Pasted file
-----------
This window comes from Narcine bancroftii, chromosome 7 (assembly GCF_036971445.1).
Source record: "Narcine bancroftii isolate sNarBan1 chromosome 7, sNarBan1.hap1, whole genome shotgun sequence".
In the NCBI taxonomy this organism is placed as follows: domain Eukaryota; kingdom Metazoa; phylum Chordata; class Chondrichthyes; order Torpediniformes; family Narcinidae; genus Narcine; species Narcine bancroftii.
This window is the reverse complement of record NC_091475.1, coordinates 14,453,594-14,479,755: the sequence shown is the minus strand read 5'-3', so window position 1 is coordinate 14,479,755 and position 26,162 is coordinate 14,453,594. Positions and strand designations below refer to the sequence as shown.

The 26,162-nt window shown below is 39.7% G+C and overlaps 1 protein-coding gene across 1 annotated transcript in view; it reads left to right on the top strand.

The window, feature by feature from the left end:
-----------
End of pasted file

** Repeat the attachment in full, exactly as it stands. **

This window comes from Narcine bancroftii, chromosome 7 (assembly GCF_036971445.1).
Source record: "Narcine bancroftii isolate sNarBan1 chromosome 7, sNarBan1.hap1, whole genome shotgun sequence".
In the NCBI taxonomy this organism is placed as follows: domain Eukaryota; kingdom Metazoa; phylum Chordata; class Chondrichthyes; order Torpediniformes; family Narcinidae; genus Narcine; species Narcine bancroftii.
This window is the reverse complement of record NC_091475.1, coordinates 14,453,594-14,479,755: the sequence shown is the minus strand read 5'-3', so window position 1 is coordinate 14,479,755 and position 26,162 is coordinate 14,453,594. Positions and strand designations below refer to the sequence as shown.

The 26,162-nt window shown below is 39.7% G+C and overlaps 1 protein-coding gene across 1 annotated transcript in view; it reads left to right on the top strand.

The window, feature by feature from the left end: